The Front Line

yogajoesWhen I started my yoga life, you could earn free classes through work trade.

I checked in classes, cleaned the bathrooms and mopped the studio floor.  I was happy to do it. If there was no one available, teachers had to check in their own classes.

Working the front desk was a privilege.

Today, it’s a job. People apply to work full or part-time, checking in classes and greeting students as they arrive. With retail, class packages, teacher-trainings and such, the job is much more complicated than when I checked in classes.

One thing that hasn’t changed is that the front desk is the front line in the studio. Students trust the person who’s informing them about the studio. Not only about where the bathroom is but also which classes to try.

I’m always shocked to hear about teachers being rude, dismissive or even abusive to those who work at the front desk.

These are our co-workers. And, the people who can make a difference in our teaching careers. Being a professional yoga teacher means being a professional co-worker.


5 ways to be an awesome co-worker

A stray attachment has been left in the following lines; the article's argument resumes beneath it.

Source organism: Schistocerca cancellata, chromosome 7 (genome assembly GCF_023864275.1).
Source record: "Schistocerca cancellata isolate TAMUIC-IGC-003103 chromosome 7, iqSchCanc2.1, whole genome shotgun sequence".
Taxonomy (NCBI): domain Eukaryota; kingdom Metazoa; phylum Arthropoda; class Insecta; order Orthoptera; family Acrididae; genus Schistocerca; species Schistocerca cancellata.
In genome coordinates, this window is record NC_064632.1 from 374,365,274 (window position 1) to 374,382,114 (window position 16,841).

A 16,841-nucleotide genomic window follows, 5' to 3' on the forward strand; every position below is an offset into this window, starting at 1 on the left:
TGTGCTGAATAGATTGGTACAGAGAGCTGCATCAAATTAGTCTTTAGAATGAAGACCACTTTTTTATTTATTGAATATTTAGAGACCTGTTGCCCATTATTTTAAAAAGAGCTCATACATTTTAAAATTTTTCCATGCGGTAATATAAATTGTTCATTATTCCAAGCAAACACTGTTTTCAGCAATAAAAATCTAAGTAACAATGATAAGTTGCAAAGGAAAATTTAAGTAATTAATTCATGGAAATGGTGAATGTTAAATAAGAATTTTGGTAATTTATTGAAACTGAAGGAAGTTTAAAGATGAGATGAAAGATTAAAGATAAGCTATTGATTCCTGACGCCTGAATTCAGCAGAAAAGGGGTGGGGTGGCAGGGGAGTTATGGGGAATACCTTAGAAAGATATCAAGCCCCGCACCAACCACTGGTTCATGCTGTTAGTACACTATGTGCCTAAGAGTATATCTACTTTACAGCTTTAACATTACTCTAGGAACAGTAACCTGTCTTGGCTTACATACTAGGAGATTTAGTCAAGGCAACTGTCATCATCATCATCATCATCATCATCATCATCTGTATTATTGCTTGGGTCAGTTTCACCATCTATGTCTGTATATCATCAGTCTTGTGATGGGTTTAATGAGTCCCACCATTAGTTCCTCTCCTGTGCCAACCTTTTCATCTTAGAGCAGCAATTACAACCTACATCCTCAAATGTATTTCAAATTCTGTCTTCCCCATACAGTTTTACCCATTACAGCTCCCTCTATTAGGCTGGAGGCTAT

1. Let them know you’re there. Say “hello”.  Introduce yourself if you don’t know the person. When a teacher breezes past the front desk, even if late, it makes their job harder. If they don’t know that you’re there on time, it adds to the stress of check-in.

2. Say “please” and “thank you”. You learned it kindergarten, you know it’s right.

3. Don’t complain if there’s a small mistake. When a studio pays per head, you have to work hand-in-hand with the front desk to make sure the number is right. It’s no one’s fault if it’s wrong. It’s an opportunity to work together.

4. Invite them to your workshops/retreats at a discount. Most studios offer employee discounts. If you have an event outside of the studio, invite your co-workers to come. Offer a discount or an exclusive invitation to do a work-trade.

5. Do unto others. If you have a request or question during check-in or while the front desk is busy with students, be respectful when interrupting. “Sorry to interrupt…” “May I ask…” How would you respond to someone shouting or knocking on the table to get your attention? Sounds crazy, but teachers treat the front desk staff that way all the time.

**Photo credit: yogajoes.com

Advertisements

what the...

Fill in your details below or click an icon to log in:

WordPress.com Logo

You are commenting using your WordPress.com account. Log Out / Change )

Twitter picture

You are commenting using your Twitter account. Log Out / Change )

Facebook photo

You are commenting using your Facebook account. Log Out / Change )

Google+ photo

You are commenting using your Google+ account. Log Out / Change )

Connecting to %s